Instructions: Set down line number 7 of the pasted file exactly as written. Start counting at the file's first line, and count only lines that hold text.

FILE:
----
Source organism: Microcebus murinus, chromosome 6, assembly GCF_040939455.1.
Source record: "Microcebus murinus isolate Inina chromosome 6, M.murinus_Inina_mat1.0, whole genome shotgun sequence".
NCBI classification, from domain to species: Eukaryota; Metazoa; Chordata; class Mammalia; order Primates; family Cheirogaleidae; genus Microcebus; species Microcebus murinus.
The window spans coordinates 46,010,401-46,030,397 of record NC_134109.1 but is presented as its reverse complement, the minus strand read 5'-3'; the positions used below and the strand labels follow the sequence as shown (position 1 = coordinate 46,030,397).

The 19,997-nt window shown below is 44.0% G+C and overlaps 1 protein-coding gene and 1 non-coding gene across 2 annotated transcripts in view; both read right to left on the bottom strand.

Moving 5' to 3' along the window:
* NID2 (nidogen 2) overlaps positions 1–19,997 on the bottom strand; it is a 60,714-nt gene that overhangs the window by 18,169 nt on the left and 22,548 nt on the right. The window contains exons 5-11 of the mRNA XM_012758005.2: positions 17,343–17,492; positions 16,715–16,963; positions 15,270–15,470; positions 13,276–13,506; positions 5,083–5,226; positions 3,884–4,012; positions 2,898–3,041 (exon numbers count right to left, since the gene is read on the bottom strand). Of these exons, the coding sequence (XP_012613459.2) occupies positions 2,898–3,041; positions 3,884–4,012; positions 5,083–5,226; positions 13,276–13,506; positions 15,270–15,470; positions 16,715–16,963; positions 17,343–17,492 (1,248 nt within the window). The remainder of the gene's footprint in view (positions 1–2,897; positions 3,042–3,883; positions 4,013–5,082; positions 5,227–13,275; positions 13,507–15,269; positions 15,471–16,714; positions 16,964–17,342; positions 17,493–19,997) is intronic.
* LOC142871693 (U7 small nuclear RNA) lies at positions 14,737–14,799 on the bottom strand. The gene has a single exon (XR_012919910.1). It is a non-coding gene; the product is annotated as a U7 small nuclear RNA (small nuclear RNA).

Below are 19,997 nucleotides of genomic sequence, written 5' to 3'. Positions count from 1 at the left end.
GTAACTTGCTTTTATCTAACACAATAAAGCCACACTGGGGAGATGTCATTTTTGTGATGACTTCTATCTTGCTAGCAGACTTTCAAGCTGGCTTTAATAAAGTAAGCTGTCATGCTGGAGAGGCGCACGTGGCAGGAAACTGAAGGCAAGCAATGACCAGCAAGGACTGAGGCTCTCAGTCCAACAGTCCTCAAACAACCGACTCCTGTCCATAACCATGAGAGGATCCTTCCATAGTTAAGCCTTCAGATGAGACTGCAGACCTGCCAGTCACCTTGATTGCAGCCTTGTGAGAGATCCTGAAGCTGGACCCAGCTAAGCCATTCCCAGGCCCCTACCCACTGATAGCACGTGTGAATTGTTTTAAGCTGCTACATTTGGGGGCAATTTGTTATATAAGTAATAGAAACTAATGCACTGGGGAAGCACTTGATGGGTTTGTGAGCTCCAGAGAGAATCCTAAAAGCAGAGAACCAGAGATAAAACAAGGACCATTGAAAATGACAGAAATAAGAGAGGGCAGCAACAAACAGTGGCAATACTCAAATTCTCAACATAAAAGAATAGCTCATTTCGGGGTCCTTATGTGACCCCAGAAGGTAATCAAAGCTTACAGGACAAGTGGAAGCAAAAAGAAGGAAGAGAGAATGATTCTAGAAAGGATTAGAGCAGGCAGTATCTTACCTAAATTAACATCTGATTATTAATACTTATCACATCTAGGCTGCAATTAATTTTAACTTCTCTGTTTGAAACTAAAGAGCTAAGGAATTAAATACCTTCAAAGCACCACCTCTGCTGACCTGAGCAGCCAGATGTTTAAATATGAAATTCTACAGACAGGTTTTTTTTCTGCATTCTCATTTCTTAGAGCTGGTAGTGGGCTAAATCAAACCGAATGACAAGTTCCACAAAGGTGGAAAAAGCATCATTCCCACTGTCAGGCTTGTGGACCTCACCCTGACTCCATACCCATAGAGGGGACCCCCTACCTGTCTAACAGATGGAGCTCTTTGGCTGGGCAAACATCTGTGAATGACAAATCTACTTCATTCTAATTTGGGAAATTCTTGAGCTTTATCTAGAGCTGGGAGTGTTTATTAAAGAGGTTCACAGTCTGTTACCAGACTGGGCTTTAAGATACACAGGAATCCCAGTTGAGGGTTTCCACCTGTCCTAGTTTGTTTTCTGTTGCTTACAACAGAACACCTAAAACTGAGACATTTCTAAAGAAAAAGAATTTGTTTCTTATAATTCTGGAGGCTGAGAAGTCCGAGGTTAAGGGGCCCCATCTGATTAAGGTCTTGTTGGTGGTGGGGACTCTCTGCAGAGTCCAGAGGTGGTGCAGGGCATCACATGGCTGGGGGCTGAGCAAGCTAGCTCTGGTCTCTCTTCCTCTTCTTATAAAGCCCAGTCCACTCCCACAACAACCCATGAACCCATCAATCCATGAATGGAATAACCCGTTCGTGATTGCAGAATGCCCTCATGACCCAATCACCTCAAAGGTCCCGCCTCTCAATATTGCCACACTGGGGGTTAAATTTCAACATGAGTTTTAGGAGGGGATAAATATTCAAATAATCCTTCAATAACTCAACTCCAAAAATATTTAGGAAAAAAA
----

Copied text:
* NID2 (nidogen 2) overlaps positions 1–19,997 on the bottom strand; it is a 60,714-nt gene that overhangs the window by 18,169 nt on the left and 22,548 nt on the right. The window contains exons 5-11 of the mRNA XM_012758005.2: positions 17,343–17,492; positions 16,715–16,963; positions 15,270–15,470; positions 13,276–13,506; positions 5,083–5,226; positions 3,884–4,012; positions 2,898–3,041 (exon numbers count right to left, since the gene is read on the bottom strand). Of these exons, the coding sequence (XP_012613459.2) occupies positions 2,898–3,041; positions 3,884–4,012; positions 5,083–5,226; positions 13,276–13,506; positions 15,270–15,470; positions 16,715–16,963; positions 17,343–17,492 (1,248 nt within the window). The remainder of the gene's footprint in view (positions 1–2,897; positions 3,042–3,883; positions 4,013–5,082; positions 5,227–13,275; positions 13,507–15,269; positions 15,471–16,714; positions 16,964–17,342; positions 17,493–19,997) is intronic.